Intimate Confessions of a Chinese Courtesan


Notes

  1. Collectively, the special subject catalogues published by the 4th and 5th Hong Kong International Film Festivals to accompany retrospectives remain the most essential anthologies: A Study of the Hong Kong Martial Arts Film (April 3–18, 1980), and A Study of the Hong Kong Swordplay Film (1945–1980) (April 9–24, 1981). In the 1981 catalogue, programmer Lau Shing-hon wrote that, “Unfortunately, similar to last year’s retrospective on the kung fu cinema, selection has been hampered by the supply of films.” Among those which they were unable to obtain are two titles in the “Heroic Grace” series, Zhang Che’s Blood Brothers (1973) and Chu Yuan’s Killer Clans (1976).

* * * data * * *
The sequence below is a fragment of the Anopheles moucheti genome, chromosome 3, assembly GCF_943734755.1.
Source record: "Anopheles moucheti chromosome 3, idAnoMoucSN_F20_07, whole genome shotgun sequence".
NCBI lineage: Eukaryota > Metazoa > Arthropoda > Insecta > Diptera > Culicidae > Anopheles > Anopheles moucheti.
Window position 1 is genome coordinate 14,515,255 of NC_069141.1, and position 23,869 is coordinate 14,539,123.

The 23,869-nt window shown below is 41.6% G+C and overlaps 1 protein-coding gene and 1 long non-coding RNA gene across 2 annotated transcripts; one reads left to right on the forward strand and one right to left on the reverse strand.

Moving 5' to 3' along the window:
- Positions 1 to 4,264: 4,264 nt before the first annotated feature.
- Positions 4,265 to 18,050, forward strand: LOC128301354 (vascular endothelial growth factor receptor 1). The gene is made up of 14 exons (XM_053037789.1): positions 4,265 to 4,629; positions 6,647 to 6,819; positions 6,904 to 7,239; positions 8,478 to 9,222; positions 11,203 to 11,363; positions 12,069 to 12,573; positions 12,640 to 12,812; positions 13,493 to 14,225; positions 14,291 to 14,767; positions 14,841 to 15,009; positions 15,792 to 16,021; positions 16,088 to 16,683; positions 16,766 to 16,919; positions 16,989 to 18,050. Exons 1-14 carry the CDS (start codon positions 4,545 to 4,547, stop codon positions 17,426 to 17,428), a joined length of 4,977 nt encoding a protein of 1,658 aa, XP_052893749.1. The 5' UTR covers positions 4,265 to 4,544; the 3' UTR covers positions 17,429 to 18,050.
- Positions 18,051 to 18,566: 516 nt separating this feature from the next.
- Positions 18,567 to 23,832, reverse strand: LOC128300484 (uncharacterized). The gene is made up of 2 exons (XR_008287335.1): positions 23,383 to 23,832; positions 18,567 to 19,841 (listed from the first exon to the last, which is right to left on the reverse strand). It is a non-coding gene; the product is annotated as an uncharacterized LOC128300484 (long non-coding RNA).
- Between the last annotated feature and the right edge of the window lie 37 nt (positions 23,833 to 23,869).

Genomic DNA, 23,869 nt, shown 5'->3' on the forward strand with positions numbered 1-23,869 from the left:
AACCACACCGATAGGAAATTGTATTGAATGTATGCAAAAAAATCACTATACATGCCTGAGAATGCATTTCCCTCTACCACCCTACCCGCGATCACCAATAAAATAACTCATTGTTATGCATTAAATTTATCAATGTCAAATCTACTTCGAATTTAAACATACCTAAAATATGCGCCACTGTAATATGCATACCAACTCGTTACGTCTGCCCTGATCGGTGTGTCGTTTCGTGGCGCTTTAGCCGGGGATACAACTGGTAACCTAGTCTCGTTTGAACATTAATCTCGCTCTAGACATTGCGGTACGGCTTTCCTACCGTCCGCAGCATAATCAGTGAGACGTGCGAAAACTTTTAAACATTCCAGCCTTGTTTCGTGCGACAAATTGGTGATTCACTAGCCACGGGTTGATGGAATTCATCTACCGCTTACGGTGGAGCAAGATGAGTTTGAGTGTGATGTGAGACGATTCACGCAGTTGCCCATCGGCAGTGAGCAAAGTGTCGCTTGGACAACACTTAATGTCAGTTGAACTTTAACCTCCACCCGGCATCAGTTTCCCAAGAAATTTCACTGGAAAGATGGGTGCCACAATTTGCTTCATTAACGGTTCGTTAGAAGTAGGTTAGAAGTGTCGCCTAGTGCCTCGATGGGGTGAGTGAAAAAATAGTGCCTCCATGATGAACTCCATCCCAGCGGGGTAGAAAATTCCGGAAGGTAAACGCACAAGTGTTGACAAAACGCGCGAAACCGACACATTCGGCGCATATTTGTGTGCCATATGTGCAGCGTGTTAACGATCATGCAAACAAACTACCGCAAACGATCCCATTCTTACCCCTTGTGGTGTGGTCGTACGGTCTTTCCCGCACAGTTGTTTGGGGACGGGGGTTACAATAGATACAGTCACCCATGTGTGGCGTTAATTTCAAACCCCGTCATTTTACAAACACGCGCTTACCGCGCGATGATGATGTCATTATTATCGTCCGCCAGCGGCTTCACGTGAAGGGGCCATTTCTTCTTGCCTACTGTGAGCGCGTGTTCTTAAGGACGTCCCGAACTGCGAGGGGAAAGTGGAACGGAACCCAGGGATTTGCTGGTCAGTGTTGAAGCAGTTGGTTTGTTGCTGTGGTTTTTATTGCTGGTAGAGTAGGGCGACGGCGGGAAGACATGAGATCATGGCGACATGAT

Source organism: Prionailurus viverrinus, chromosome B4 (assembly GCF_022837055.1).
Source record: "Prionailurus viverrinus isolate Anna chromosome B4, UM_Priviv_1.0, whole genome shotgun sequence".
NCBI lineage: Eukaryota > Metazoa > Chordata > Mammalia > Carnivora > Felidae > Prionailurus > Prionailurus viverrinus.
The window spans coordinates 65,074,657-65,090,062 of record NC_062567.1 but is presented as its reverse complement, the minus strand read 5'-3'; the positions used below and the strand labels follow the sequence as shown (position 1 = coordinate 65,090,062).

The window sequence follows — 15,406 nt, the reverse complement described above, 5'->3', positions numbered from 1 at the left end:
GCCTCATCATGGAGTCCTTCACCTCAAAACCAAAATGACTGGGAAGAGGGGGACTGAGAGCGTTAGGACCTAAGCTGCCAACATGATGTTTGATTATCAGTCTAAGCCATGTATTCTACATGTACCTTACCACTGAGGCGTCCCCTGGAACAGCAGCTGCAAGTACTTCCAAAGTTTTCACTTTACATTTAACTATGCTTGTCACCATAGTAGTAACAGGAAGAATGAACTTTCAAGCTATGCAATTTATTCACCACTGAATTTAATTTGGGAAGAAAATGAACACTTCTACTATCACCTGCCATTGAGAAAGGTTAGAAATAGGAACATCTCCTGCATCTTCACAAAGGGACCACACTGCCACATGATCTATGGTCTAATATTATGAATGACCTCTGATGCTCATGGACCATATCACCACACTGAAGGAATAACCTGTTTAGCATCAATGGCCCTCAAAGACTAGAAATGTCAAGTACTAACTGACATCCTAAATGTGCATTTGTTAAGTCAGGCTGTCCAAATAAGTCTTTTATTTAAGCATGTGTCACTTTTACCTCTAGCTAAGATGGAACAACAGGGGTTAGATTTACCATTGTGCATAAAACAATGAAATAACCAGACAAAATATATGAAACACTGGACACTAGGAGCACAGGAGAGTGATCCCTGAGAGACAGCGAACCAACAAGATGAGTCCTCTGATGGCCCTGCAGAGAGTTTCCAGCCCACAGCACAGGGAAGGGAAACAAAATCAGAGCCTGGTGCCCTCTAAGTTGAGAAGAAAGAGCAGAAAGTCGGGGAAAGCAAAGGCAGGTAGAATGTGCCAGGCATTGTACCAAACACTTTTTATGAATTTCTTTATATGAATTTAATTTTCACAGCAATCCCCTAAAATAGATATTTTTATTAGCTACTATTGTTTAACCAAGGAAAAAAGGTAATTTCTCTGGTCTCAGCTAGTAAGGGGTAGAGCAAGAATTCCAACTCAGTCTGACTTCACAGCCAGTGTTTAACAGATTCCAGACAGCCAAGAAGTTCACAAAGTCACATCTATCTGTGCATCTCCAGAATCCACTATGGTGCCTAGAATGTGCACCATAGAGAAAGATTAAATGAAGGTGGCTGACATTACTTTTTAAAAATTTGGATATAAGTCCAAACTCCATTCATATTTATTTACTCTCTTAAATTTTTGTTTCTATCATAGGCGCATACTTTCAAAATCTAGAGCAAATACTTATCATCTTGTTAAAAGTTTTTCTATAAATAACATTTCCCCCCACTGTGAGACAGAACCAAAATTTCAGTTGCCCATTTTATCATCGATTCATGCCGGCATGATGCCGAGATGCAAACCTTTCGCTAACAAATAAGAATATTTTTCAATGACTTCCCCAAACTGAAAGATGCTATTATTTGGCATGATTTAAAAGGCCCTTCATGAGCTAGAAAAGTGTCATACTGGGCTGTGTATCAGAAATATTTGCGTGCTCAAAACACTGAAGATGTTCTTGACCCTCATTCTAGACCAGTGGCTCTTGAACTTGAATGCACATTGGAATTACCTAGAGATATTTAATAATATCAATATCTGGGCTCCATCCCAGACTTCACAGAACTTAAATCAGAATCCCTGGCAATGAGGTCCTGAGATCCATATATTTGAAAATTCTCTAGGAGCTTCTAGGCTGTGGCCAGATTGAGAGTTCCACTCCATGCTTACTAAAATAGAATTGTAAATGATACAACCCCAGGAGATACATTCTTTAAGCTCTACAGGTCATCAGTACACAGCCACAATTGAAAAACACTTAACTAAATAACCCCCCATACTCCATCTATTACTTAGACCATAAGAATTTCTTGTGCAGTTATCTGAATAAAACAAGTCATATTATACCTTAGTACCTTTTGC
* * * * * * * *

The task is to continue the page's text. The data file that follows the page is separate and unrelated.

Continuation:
2. Apart from Hongxia (Red Heroine) directed by Wen Yimin for the Youlian Film Company, and starring Fan Xiaoping as the heroine Yun Mei (“maiden of the clouds”), two episodes of Youlian’s 13 part serial, Huangjiang Nüxia (Swordswoman of Huangjiang, aka, Heroine of the Wild River, 1930) starring Xu Qinfang, have survived, the first of which, “Uproar in the Baolin Temple” was included in the Heroic Grace series. I have seen the six extant reels of the ten-reel episode #6, “Big Trouble in Deer Horn Gulch,” as well as an incomplete print of Tianma’s Kung Gu Yuan Sheng (The Cry of Apes in a Lonely Valley, 1930) directed by Ma Xu Weibang, and the surviving 50 minutes of the Minxin Film Company’s excellent historical drama, Xixiang Ji (Tale of the Western Chamber) which includes some remarkably well executed action sequences. The survival rate for silent Japanese films is even worse, but enough fragmentary evidence remains to suggest that the swordplay genre was so well-developed by the time of its demise in the early-1930s that its cinematic quality may never have been surpassed.